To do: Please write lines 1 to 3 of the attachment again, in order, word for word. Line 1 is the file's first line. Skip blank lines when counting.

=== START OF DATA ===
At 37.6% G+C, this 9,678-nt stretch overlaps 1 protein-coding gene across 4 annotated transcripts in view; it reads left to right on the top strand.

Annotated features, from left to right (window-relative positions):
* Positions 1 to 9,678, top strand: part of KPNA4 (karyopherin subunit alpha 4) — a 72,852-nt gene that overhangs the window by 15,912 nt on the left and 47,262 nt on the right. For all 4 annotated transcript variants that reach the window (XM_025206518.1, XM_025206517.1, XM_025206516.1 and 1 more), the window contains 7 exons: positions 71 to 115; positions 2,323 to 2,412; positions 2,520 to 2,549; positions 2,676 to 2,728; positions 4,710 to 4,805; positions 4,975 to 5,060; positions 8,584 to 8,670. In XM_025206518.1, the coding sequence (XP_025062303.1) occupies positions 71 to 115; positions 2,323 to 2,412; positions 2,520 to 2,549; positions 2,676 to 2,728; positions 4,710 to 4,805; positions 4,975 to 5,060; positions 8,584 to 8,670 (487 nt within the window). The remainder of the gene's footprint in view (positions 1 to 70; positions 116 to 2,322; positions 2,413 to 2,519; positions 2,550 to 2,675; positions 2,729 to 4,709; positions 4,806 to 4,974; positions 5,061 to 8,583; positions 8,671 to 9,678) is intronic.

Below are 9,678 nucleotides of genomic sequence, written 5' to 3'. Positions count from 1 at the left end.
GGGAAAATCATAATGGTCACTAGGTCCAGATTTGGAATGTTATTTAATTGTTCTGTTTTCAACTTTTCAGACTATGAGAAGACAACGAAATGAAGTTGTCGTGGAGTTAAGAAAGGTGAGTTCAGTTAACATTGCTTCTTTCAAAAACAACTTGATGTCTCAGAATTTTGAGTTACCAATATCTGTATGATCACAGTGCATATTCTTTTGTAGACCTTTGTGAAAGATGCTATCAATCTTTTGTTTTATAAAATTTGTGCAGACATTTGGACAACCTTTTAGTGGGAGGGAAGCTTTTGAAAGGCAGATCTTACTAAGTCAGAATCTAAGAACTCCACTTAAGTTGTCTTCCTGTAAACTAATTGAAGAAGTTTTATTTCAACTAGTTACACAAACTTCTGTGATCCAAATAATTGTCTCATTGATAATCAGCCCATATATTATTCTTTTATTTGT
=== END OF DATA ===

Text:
At 37.6% G+C, this 9,678-nt stretch overlaps 1 protein-coding gene across 4 annotated transcripts in view; it reads left to right on the top strand.

Annotated features, from left to right (window-relative positions):
* Positions 1 to 9,678, top strand: part of KPNA4 (karyopherin subunit alpha 4) — a 72,852-nt gene that overhangs the window by 15,912 nt on the left and 47,262 nt on the right. For all 4 annotated transcript variants that reach the window (XM_025206518.1, XM_025206517.1, XM_025206516.1 and 1 more), the window contains 7 exons: positions 71 to 115; positions 2,323 to 2,412; positions 2,520 to 2,549; positions 2,676 to 2,728; positions 4,710 to 4,805; positions 4,975 to 5,060; positions 8,584 to 8,670. In XM_025206518.1, the coding sequence (XP_025062303.1) occupies positions 71 to 115; positions 2,323 to 2,412; positions 2,520 to 2,549; positions 2,676 to 2,728; positions 4,710 to 4,805; positions 4,975 to 5,060; positions 8,584 to 8,670 (487 nt within the window). The remainder of the gene's footprint in view (positions 1 to 70; positions 116 to 2,322; positions 2,413 to 2,519; positions 2,550 to 2,675; positions 2,729 to 4,709; positions 4,806 to 4,974; positions 5,061 to 8,583; positions 8,671 to 9,678) is intronic.